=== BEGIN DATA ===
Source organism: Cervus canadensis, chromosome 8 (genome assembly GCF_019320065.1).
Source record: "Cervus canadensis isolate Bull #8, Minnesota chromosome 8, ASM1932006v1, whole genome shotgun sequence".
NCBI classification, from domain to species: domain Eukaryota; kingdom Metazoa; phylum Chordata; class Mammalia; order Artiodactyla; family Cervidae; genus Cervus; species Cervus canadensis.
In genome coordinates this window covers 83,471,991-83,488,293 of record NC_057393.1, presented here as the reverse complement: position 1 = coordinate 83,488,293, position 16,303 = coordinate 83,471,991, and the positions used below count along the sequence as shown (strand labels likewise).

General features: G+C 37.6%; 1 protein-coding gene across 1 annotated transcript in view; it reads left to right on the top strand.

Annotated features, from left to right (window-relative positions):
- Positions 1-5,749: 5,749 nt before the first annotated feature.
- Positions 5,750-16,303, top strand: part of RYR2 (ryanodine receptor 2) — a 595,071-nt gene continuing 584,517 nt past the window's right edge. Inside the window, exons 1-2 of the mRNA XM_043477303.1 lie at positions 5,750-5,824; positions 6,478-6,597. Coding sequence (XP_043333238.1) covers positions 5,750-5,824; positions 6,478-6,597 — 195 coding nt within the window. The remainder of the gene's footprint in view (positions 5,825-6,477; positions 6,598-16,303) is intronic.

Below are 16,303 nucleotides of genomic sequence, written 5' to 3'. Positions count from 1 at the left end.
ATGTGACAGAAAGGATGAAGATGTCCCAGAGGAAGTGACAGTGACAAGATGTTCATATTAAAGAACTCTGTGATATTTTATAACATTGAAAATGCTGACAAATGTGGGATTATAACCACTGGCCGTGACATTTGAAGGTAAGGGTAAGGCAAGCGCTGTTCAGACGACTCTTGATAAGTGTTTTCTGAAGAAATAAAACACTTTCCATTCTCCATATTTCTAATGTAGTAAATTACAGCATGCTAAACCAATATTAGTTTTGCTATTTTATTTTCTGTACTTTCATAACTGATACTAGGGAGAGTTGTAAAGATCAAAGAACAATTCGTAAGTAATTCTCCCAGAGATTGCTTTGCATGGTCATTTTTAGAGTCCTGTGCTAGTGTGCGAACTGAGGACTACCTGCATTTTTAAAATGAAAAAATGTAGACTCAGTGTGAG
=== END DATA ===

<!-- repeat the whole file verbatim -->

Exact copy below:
Source organism: Cervus canadensis, chromosome 8 (genome assembly GCF_019320065.1).
Source record: "Cervus canadensis isolate Bull #8, Minnesota chromosome 8, ASM1932006v1, whole genome shotgun sequence".
NCBI classification, from domain to species: domain Eukaryota; kingdom Metazoa; phylum Chordata; class Mammalia; order Artiodactyla; family Cervidae; genus Cervus; species Cervus canadensis.
In genome coordinates this window covers 83,471,991-83,488,293 of record NC_057393.1, presented here as the reverse complement: position 1 = coordinate 83,488,293, position 16,303 = coordinate 83,471,991, and the positions used below count along the sequence as shown (strand labels likewise).

General features: G+C 37.6%; 1 protein-coding gene across 1 annotated transcript in view; it reads left to right on the top strand.

Annotated features, from left to right (window-relative positions):
- Positions 1-5,749: 5,749 nt before the first annotated feature.
- Positions 5,750-16,303, top strand: part of RYR2 (ryanodine receptor 2) — a 595,071-nt gene continuing 584,517 nt past the window's right edge. Inside the window, exons 1-2 of the mRNA XM_043477303.1 lie at positions 5,750-5,824; positions 6,478-6,597. Coding sequence (XP_043333238.1) covers positions 5,750-5,824; positions 6,478-6,597 — 195 coding nt within the window. The remainder of the gene's footprint in view (positions 5,825-6,477; positions 6,598-16,303) is intronic.

Below are 16,303 nucleotides of genomic sequence, written 5' to 3'. Positions count from 1 at the left end.
ATGTGACAGAAAGGATGAAGATGTCCCAGAGGAAGTGACAGTGACAAGATGTTCATATTAAAGAACTCTGTGATATTTTATAACATTGAAAATGCTGACAAATGTGGGATTATAACCACTGGCCGTGACATTTGAAGGTAAGGGTAAGGCAAGCGCTGTTCAGACGACTCTTGATAAGTGTTTTCTGAAGAAATAAAACACTTTCCATTCTCCATATTTCTAATGTAGTAAATTACAGCATGCTAAACCAATATTAGTTTTGCTATTTTATTTTCTGTACTTTCATAACTGATACTAGGGAGAGTTGTAAAGATCAAAGAACAATTCGTAAGTAATTCTCCCAGAGATTGCTTTGCATGGTCATTTTTAGAGTCCTGTGCTAGTGTGCGAACTGAGGACTACCTGCATTTTTAAAATGAAAAAATGTAGACTCAGTGTGAG